I am not too familiar with the area around the Paral-lel metro stop. I think it is fairly quiet and residential. A very good tapas bar, Guimet y Guimet is in that area. It is small, very crowded, mostly stand up and except cheeses, jamon and chorizo, the ingredients are can/jar packed seafood. The ingredients are exceptional and very tasty. Also excellent and inexpensive wines.
Though tapas and pinxtos have taken over Barcelona, I find that it is more difficult than say Madrid to tapa crawl. The really good tapas/pinxtos are scattered about for too much walking. Exceptions are the old Galician bars around c/Ample and c/de la Merce and Ribera/el Born area, especially around Placa de Santa Maria del Mar. La Vinya del Senyor right on the Placa is an excellent wine bar (good simple tapas) with tables outside...great for Friday night people watching. Nearby are many tapa/Pinxto places. For me, no better way to spend Friday night, especially if you will be in Abac most of Saturday evening. There are many tapas/pinxtos places in Eixample but the good ones too far apart to make for easy crawling.
Abac and CS are similar but I find Abac more ambitious and the food a notch better. It is also more expensive with the tasting menu around 85E. Although the cooking has many cutting edge elements, I find the food extremely grounded, allowing the central ingredients to come through...pork tastes like pork; a scallop tastes like a scallop; rice is rice and not caulifower pebbles. The only other restaurant I've been to in Barcelona that can compare to Abac is Drolma. Alkamia is probably the most cutting edge of the three. Beside the inconsistency, that is probably the reason I like it the least. As for Michelin stars in Spain, like Italy, who knows and care.
There are many fans of Cal Pep on this board. The fresh seafood is simply prepared but I find much of it very salty, even by Spanish standard. And I am not big on standing behind the counter watching people eating while waiting for their seat at the counter.
I persuaded mine & we've returned to Cal Pep every time now he liked it so much. Even ditched a free meal on a Silversea Cruise to have dinner there.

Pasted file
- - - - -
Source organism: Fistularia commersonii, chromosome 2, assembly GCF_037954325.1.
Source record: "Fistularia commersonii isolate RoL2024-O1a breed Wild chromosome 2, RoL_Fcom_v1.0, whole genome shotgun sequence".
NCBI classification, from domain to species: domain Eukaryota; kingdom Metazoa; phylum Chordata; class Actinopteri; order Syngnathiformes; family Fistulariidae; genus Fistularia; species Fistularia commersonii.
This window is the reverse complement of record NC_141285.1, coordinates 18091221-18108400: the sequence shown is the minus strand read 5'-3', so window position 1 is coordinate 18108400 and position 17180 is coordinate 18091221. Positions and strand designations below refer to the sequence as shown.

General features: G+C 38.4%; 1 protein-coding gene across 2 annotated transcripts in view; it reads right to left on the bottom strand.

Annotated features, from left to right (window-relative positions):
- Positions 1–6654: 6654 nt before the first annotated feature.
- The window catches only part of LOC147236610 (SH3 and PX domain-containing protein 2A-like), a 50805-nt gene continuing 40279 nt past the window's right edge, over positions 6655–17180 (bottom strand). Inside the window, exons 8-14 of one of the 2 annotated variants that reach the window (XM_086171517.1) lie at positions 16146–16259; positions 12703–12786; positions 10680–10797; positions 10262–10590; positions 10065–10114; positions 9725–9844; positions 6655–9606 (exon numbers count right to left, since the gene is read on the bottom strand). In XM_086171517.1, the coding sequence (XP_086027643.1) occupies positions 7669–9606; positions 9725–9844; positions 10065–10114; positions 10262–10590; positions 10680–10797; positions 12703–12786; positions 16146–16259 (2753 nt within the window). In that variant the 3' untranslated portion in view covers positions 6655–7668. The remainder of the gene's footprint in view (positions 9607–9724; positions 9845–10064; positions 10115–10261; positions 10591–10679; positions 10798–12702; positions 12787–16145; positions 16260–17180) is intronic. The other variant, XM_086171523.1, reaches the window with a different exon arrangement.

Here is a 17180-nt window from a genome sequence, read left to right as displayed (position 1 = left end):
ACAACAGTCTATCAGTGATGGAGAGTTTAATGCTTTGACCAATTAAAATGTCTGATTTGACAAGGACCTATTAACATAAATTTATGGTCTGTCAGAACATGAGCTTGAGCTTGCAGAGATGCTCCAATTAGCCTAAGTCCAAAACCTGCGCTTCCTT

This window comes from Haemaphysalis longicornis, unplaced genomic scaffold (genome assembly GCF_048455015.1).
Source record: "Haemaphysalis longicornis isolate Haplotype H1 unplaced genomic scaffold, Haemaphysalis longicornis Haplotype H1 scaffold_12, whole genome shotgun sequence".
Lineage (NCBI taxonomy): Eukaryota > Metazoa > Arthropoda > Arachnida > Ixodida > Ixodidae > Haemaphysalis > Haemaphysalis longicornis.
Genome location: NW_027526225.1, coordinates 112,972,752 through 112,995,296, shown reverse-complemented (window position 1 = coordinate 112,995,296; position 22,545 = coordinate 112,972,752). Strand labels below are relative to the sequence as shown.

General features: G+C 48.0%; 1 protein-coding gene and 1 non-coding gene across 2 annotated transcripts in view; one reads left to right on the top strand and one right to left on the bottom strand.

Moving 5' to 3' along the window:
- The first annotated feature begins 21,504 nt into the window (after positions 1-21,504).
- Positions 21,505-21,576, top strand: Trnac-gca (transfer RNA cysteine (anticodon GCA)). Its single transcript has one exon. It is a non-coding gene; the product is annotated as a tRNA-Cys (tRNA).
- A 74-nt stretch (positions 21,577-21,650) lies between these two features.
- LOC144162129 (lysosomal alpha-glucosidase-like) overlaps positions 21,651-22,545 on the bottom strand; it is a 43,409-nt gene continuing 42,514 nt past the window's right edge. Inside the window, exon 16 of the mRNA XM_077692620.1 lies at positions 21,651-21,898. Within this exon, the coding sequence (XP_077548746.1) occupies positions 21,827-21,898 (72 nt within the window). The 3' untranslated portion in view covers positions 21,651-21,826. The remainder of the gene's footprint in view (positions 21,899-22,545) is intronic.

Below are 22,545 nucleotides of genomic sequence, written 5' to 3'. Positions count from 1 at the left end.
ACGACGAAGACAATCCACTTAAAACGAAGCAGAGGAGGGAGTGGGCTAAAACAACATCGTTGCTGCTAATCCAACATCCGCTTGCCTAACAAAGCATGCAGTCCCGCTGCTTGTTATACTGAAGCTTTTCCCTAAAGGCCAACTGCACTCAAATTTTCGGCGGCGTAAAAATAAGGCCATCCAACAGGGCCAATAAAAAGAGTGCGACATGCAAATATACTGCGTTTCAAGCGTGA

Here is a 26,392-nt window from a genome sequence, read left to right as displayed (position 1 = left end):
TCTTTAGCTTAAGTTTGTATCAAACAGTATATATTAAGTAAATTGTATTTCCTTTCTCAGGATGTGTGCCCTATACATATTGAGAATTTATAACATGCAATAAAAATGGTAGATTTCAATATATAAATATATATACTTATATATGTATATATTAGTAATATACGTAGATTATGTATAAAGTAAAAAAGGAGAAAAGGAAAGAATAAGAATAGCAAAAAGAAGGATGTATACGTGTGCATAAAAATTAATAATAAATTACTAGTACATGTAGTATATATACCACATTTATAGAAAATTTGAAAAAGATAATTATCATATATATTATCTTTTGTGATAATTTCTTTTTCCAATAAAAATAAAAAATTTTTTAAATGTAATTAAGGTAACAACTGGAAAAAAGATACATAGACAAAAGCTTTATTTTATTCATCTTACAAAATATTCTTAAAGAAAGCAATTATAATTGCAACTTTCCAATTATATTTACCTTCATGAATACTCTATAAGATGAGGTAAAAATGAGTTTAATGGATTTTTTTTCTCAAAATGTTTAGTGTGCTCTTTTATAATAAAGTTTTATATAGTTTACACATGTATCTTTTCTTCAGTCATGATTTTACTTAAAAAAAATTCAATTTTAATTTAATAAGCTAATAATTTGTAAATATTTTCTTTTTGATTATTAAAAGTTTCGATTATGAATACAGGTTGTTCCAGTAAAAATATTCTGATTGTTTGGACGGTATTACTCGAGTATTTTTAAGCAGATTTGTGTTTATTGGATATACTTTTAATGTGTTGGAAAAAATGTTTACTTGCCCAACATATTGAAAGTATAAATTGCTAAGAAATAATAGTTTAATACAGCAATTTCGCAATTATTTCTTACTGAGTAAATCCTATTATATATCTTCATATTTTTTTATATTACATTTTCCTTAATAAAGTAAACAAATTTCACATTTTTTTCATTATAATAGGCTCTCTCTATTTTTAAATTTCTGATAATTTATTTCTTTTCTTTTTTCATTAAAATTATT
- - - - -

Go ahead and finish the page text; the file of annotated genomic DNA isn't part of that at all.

I hate to sound paranoid, and know I've said his before, but we witnessed 2 purse snatchings just while having 1 lunch in Barceloneta, so be careful!
I'm rather surprised that the Windsor has no mentions on the board.
Had dinner there a couple of years back and thoroughly enjoyed the food and surroundings. In spite of its English sounding name, it is very "modern Catalan".
Link to the English language page on the website:
re: Brit on a Trip
This is a very impressive collection of advice and tips and my thanks to all. My one remaining doubt is about just how cutting edge I want to go. If I do say so myself, we're pretty sophisticated diners, but we do most of our sophisticated dining in New York and Italy, where food still tastes like what it is, no matter how many forks it's served with.
My taste in food is similiar to yours, but for gastronomic interest, I always try to eat at one of the cutting edge restaurant whenever I am in Barcelona. I have been rarely disappointed, may it be Abac, Cinc Sentits, Alkimia, Hisop or Comerc24. Not all the food is well conceived or taste great but always interesting. From my experience, what is disappearing are the traditional Catalan restaurants that uses the best ingredients and prepare it simply. Other than Rias de Galicia and Hispania outside of Barcelona, I haven't found another. I also had excellent meals at Sauc, modern but not over the top.
Have a great trip and please post back.
I'm back. I'll post my report separately, but here I'll just reiterate my thanks for the invaluable help.